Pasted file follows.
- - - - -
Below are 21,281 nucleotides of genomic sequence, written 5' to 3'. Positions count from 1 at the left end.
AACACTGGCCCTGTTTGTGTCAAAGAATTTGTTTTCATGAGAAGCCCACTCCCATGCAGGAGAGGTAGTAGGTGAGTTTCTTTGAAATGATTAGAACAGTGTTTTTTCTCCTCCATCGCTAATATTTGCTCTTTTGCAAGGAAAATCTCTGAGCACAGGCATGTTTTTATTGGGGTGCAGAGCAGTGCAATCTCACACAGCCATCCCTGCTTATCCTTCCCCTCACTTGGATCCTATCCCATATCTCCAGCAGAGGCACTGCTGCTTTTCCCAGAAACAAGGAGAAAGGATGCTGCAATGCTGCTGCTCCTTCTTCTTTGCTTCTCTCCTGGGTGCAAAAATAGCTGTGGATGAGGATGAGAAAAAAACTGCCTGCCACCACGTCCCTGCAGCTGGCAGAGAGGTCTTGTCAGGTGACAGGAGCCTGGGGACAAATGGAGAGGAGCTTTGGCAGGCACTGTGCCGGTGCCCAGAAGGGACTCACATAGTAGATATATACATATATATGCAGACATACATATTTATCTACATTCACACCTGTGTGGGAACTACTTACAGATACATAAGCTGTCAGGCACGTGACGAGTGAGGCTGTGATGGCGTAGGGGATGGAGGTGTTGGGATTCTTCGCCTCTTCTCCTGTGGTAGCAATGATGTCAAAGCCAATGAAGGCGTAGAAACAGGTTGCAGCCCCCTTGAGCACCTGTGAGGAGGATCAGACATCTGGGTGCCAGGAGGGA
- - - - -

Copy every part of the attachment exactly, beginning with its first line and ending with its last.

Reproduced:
Below are 21,281 nucleotides of genomic sequence, written 5' to 3'. Positions count from 1 at the left end.
AACACTGGCCCTGTTTGTGTCAAAGAATTTGTTTTCATGAGAAGCCCACTCCCATGCAGGAGAGGTAGTAGGTGAGTTTCTTTGAAATGATTAGAACAGTGTTTTTTCTCCTCCATCGCTAATATTTGCTCTTTTGCAAGGAAAATCTCTGAGCACAGGCATGTTTTTATTGGGGTGCAGAGCAGTGCAATCTCACACAGCCATCCCTGCTTATCCTTCCCCTCACTTGGATCCTATCCCATATCTCCAGCAGAGGCACTGCTGCTTTTCCCAGAAACAAGGAGAAAGGATGCTGCAATGCTGCTGCTCCTTCTTCTTTGCTTCTCTCCTGGGTGCAAAAATAGCTGTGGATGAGGATGAGAAAAAAACTGCCTGCCACCACGTCCCTGCAGCTGGCAGAGAGGTCTTGTCAGGTGACAGGAGCCTGGGGACAAATGGAGAGGAGCTTTGGCAGGCACTGTGCCGGTGCCCAGAAGGGACTCACATAGTAGATATATACATATATATGCAGACATACATATTTATCTACATTCACACCTGTGTGGGAACTACTTACAGATACATAAGCTGTCAGGCACGTGACGAGTGAGGCTGTGATGGCGTAGGGGATGGAGGTGTTGGGATTCTTCGCCTCTTCTCCTGTGGTAGCAATGATGTCAAAGCCAATGAAGGCGTAGAAACAGGTTGCAGCCCCCTTGAGCACCTGTGAGGAGGATCAGACATCTGGGTGCCAGGAGGGA